While nearly 90 percent of test users used psych testing for senior executives, and a further 80 percent used them for middle management, only one third used testing for graduate positions
Psych testing predominantly outsourced
Nearly 60 percent of respondents outsource testing of candidates to a third party provider. Just under a quarter conduct testing in-house, while just under a fifth do both. The size of company has little influence on whether organisations outsource testing or not.
Two thirds of in-house testers said they would not allow an unsupervised test.
Organisations use testing sparingly
The majority of organisations use psychometric tests sparingly: Seventy-two percent test fewer than 100 people a year. Just under one tenth of organisations say they test more than 500 people per year. The largest users of testing are the finance and insurance sector, and the business services sector. Most of the biggest test-using organisations come from these two sectors.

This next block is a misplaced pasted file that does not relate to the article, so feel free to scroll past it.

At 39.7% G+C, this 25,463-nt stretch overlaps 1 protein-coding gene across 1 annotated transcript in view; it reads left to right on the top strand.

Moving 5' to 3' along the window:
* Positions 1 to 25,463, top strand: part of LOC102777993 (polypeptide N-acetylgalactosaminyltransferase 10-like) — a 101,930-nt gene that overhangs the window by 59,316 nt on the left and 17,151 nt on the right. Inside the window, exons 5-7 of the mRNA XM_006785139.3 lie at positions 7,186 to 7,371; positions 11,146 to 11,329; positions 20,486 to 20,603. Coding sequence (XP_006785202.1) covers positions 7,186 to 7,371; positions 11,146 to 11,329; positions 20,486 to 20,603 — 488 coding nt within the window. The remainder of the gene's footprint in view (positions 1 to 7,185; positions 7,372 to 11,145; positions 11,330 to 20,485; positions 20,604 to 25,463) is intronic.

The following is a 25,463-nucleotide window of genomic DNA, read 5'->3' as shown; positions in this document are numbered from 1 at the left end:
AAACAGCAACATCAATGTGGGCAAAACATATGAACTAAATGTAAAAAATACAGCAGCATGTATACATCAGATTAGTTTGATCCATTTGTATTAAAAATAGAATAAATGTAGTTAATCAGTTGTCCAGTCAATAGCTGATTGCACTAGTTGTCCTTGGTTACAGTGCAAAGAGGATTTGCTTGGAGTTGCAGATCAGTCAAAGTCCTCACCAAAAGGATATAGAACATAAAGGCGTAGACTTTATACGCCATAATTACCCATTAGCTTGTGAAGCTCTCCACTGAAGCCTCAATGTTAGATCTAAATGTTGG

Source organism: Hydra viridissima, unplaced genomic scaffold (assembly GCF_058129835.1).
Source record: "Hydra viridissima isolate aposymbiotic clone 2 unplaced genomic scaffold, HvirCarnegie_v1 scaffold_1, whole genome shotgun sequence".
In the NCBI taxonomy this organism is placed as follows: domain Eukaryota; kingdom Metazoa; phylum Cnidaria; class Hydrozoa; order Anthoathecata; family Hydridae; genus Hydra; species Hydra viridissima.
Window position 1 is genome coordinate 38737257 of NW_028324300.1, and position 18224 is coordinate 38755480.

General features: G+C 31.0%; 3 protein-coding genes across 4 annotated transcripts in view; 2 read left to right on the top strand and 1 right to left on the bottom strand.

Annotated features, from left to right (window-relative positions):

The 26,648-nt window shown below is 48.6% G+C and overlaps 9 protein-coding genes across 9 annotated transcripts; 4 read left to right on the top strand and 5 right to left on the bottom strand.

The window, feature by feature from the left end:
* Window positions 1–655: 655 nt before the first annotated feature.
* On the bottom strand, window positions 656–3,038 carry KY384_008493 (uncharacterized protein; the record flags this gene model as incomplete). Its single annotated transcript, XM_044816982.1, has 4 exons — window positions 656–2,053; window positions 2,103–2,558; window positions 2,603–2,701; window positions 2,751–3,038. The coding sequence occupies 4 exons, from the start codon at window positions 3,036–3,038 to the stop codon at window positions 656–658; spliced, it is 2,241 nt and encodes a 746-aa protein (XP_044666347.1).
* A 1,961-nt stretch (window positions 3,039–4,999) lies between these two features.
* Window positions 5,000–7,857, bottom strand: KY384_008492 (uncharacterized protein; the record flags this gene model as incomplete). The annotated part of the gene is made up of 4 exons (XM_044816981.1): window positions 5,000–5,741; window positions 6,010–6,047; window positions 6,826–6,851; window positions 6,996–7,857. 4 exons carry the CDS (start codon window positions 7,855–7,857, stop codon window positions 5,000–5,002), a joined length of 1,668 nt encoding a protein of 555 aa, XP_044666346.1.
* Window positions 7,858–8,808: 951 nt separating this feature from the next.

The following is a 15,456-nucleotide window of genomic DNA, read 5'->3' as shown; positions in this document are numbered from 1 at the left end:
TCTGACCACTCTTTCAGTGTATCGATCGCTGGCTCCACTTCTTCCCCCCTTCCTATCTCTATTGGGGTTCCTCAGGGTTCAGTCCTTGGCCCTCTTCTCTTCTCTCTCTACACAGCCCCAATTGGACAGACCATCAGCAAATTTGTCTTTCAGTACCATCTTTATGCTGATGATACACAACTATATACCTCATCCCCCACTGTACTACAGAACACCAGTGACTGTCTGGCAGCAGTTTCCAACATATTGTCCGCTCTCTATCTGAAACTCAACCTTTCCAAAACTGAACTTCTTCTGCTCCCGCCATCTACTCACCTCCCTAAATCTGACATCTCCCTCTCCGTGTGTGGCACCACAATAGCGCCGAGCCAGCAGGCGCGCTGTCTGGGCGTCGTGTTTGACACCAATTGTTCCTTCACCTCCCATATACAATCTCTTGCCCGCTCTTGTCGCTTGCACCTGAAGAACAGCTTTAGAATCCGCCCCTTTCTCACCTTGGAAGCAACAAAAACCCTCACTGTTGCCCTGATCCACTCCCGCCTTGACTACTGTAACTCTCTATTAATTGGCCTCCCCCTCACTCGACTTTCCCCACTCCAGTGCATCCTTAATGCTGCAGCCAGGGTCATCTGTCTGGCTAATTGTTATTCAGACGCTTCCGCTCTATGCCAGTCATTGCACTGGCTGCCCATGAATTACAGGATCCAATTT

Money is the big testing issue
The largest constraint organisations face in undertaking testing is budget (well over a third of organisations claim this constraint), while find the time and getting sign-off from the manager are two other constraints to undertaking testing (just under a third of organisations reported each of these constraints).
How the research was conducted
The study was conducted by telephone, with either the most senior HR-dedicated executive in the organisation (90 percent of cases), or a less senior HR executive who was responsible for talent management within the organisation (10 percent of cases). Two hundred and forty-three separate organisations completed the survey, and these organisations represent employ 431,000 people. The study was conducted in November and December 2006, and January 2007.
All data has been aggregated, and the respondents were industry weighted to provide a representative sample of organisations as far as industry sectors was concerned (mapped against the industry breakdown of the dataset). The sample was over-weighted towards large- and medium-sized organisations, since this was the segment Harbour Future Leaders (HFL) most wanted to understand. The dataset used for the research was the Fairfax Business Research dataset of medium to large organisations. The dataset included the name and job title of the most senior human resources dedicated executive in the organisation.